ment ser­vices to the mix.

While enX has grown markedly in scale and prof­itabil­ity, its market rat­ing has di­min­ished. This may well be in­formed (un­justly) by events at Torre In­dus­tries — like enX, Torre has fol­lowed an ac­qui­si­tion-driven growth strat­egy — and ( justly) by the un­cer­tainty around the per­for­mance of its con­tract min­ing as­sets.

Though a strain­ing Torre looks ready for break­ing up, enX looks more rounded and bet­ter fo­cused, op­er­a­tionally speak­ing. Its share price is now touch­ing lev­els where longert­erm value in­vestors could start pay­ing at­ten­tion.

Of crit­i­cal im­por­tance is that enX re­cently man­aged to ex­tri­cate it­self from a lin­ger­ing legacy “li­a­bil­ity” in the form of its share­hold­ing in strug­gling min­ing ser­vices com­pany eX­tract. That com­pany will aban­don its un­vi­able min­ing ser­vices op­er­a­tions and be re­con­sti­tuted as a re­source in­vest­ment com­pany un­der the chair­man­ship of min­ing sec­tor doyen Bernard Swanepoel.

EnX’s hold­ing in eX­tract has been un­bun­dled to share­hold­ers. This may be per­ceived as a ca­pit­u­la­tion, but the grasp­ing of this par­tic­u­lar net­tle may well be ap­pre­ci­ated in years to come (not­ing the frag­ile “po­lit­i­cal” im­passe in the lo­cal min­ing in­dus­try at present).

EnX’s ex­ec­u­tives, in­clud­ing re­spected busi­ness per­son­al­i­ties such as Paul Man­sour, Steven Joffe and stoic CEO Jan­nie Ser­fontein, can now fo­cus on a prof­itable and cash-gen­er­a­tive busi­ness hub that looks ca­pa­ble of solid per­for­mances even in the pre­vail­ing brit­tle trad­ing con­di­tions.

A re­cent re­search re­port by Av­ior pen­cilled in “high sin­gledigit growth” for enX’s fleet man­age­ment and in­dus­trial equip­ment seg­ments. IM sus­pects these seg­ments may even sur­prise on the up­side — though it’s clear enX is main- tain­ing a con­ser­va­tive vis­age.

Af­ter speak­ing to the ex­ec­u­tives re­cently, it seems enX will, by its stan­dards, en­dure a pe­riod of con­sol­i­da­tion be­fore ei­ther large ac­qui­si­tions are mulled or div­i­dends paid out. Bolt-ons are al­ready on the cards — and enX’s deal­er­ships are look­ing to buy in the UK. If this is done smartly, then earn­ings should keep grow­ing at a de­cent pace.

The in­terim results to endFe­bru­ary showed re­as­sur­ing cash flow from op­er­a­tions of R765m, or 136c/share. The com­pany has a chunk of debt (more than R4bn) on the bal­ance sheet, and an in­terim in­ter­est bill of a hefty R147.5m.

Rather than see­ing this as a bur­den, in­vestors should ex­pect it to be char­ac­ter­is­tic of the busi­ness, given its sig­nif­i­cant leas­ing op­er­a­tions.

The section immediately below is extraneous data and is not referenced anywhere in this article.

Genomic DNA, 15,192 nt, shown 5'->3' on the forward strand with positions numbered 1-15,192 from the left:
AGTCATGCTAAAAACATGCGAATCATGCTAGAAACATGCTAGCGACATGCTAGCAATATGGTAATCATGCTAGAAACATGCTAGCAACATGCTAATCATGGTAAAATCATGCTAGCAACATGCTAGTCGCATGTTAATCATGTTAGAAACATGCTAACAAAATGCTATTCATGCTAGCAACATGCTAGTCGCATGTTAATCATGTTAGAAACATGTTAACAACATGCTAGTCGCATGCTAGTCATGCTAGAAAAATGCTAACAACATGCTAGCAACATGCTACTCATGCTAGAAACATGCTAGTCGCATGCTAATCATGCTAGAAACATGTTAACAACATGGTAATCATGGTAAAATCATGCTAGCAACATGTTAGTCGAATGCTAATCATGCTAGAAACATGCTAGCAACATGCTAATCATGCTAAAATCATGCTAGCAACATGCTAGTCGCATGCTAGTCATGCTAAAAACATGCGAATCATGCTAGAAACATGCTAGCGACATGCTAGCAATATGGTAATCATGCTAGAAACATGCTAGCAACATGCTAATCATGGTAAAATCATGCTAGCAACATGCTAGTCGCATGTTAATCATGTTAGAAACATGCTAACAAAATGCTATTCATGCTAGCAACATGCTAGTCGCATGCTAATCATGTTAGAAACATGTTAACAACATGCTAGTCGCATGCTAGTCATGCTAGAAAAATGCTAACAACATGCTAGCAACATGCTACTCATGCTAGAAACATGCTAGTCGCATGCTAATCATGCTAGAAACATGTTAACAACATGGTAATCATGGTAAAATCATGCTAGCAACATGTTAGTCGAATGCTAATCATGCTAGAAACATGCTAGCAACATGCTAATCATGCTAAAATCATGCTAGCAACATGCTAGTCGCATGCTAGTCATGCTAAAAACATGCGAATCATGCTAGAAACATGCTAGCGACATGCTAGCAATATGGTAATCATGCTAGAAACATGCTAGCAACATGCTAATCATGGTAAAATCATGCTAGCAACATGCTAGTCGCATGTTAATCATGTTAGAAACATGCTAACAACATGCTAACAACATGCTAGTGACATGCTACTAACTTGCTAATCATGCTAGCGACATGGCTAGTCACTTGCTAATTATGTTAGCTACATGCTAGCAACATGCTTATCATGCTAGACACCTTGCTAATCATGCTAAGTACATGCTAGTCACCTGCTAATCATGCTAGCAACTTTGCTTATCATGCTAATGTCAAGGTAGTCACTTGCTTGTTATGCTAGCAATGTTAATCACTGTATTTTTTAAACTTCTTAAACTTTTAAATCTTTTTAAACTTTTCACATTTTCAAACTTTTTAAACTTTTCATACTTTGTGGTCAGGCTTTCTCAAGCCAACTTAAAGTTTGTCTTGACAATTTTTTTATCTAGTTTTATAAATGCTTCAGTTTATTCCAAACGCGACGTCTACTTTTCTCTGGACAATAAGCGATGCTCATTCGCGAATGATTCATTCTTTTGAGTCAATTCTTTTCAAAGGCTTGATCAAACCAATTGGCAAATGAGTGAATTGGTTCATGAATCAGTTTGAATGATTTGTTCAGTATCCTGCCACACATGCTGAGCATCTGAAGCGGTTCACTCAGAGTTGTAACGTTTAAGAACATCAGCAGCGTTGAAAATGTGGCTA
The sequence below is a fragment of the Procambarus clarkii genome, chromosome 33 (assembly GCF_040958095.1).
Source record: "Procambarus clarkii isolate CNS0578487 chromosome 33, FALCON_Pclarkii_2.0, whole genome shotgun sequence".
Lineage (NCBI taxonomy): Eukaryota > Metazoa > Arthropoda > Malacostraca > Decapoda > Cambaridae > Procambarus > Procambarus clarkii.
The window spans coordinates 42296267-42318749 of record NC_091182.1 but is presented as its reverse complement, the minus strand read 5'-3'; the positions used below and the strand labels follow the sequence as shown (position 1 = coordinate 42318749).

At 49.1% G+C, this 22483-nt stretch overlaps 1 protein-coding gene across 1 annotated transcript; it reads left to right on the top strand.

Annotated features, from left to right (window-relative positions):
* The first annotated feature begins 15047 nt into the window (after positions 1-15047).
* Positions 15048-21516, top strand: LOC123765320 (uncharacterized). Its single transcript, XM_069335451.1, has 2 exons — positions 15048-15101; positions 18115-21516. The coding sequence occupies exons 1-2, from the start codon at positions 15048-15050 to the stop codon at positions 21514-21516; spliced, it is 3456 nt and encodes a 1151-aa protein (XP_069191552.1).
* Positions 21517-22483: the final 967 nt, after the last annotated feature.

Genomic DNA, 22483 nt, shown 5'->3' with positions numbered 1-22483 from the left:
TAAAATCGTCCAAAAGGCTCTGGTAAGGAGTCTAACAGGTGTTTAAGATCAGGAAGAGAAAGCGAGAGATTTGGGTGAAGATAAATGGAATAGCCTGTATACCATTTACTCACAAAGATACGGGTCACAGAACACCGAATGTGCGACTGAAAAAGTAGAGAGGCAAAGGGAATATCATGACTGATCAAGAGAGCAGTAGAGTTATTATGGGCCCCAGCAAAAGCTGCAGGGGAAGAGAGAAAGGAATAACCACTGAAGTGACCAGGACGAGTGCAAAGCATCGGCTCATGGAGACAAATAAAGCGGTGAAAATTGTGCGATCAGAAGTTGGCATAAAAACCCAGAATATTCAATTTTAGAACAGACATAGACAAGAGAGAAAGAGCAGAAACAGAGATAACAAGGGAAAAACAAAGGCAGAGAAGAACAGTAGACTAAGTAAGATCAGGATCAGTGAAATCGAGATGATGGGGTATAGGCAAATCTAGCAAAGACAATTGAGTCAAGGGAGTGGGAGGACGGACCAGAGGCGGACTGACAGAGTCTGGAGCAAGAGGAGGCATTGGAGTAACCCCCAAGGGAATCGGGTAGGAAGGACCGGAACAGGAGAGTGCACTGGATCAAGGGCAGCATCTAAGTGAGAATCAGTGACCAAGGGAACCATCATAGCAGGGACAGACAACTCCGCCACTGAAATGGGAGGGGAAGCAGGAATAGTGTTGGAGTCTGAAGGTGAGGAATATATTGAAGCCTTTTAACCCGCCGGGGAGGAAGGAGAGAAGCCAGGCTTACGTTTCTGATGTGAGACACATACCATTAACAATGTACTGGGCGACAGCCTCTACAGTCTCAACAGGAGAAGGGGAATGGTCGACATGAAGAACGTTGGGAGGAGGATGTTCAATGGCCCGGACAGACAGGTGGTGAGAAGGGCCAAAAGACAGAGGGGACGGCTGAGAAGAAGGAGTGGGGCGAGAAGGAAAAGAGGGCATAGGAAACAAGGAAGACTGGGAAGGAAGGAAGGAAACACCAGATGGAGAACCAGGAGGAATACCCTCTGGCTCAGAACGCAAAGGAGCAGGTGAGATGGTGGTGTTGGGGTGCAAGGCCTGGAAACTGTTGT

Aside from the mori­bund lo­cal econ­omy, the abil­ity of the com­pany to re­fi­nance this debt and its cost of funding are clearly ques­tions that the market is ask­ing. EnX re­cently started to show its stripes in this re­gard, tap­ping the bond market for five-year money at favourable rates. Pre­sum­ably once the com­pany has its credit rat­ings up a notch or two and cash flows have eroded a chunk of debt, then div­i­dends may be re­con­sid­ered (pos­si­bly in the 2019 fi­nan­cial year).

As such, in­vestors might pre­fer to watch and wait, jus­ti­fy­ing their ret­i­cence by point­ing to the “of­fi­cial” trail­ing earn­ings mul­ti­ple. At 28 times this might look a tad steep for an in­dus­trial busi­ness — mea­sured against more es­tab­lished coun­ter­mates such as Hu­daco, In­victa, How­den Africa and Su­per Group. How­ever, it is im­por­tant to re­mem­ber this does not in­clude the earn­ings from the Eqs­tra busi­nesses. The “real” rat­ing is far more mod­est, and IM reck­ons the his­toric mul­ti­ple sits at about seven times — well be­low its peers if based on a full-year Au­gust 2017 earn­ings tar­get of be­tween 175c/share and 185c/share (as well as a market value of the eX­tract shares and loans of about 300c/share).

In­ter­est­ingly, Av­ior has an es­ti­mated earn­ings tar­get of 170c/share for this fi­nan­cial year, grow­ing to 232c in the 2018 fi­nan­cial year and 269c in fi­nan­cial 2019.

IM reck­ons a steady (rather than spec­tac­u­lar) profit per­for­mance by enX over the next three years should lead to a strong rerat­ing in the shares. Now could be a per­fect time to start ac­cu­mu­lat­ing stock.